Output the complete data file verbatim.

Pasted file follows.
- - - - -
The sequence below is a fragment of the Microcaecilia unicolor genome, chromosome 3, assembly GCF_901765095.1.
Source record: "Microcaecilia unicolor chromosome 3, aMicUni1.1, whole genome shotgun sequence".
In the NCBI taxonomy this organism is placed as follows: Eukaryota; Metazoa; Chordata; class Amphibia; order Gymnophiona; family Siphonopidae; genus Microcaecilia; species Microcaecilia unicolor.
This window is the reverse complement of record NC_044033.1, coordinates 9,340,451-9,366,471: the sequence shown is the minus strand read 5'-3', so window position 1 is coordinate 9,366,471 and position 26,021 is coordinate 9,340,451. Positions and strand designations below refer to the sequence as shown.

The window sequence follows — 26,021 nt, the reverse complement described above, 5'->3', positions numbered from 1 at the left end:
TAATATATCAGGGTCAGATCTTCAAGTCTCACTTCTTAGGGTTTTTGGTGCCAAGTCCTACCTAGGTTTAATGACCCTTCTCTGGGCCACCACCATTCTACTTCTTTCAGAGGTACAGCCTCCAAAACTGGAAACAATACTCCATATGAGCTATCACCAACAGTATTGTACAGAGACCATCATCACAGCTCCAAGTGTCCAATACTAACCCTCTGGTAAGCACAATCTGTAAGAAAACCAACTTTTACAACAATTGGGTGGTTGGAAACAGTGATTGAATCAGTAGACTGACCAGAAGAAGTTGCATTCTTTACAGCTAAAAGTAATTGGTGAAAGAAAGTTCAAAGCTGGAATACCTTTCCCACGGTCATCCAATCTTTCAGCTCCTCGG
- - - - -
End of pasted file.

The sequence below is a fragment of the Microcaecilia unicolor genome, chromosome 3, assembly GCF_901765095.1.
Source record: "Microcaecilia unicolor chromosome 3, aMicUni1.1, whole genome shotgun sequence".
In the NCBI taxonomy this organism is placed as follows: Eukaryota; Metazoa; Chordata; class Amphibia; order Gymnophiona; family Siphonopidae; genus Microcaecilia; species Microcaecilia unicolor.
This window is the reverse complement of record NC_044033.1, coordinates 9,340,451-9,366,471: the sequence shown is the minus strand read 5'-3', so window position 1 is coordinate 9,366,471 and position 26,021 is coordinate 9,340,451. Positions and strand designations below refer to the sequence as shown.

The window sequence follows — 26,021 nt, the reverse complement described above, 5'->3', positions numbered from 1 at the left end:
TAATATATCAGGGTCAGATCTTCAAGTCTCACTTCTTAGGGTTTTTGGTGCCAAGTCCTACCTAGGTTTAATGACCCTTCTCTGGGCCACCACCATTCTACTTCTTTCAGAGGTACAGCCTCCAAAACTGGAAACAATACTCCATATGAGCTATCACCAACAGTATTGTACAGAGACCATCATCACAGCTCCAAGTGTCCAATACTAACCCTCTGGTAAGCACAATCTGTAAGAAAACCAACTTTTACAACAATTGGGTGGTTGGAAACAGTGATTGAATCAGTAGACTGACCAGAAGAAGTTGCATTCTTTACAGCTAAAAGTAATTGGTGAAAGAAAGTTCAAAGCTGGAATACCTTTCCCACGGTCATCCAATCTTTCAGCTCCTCGG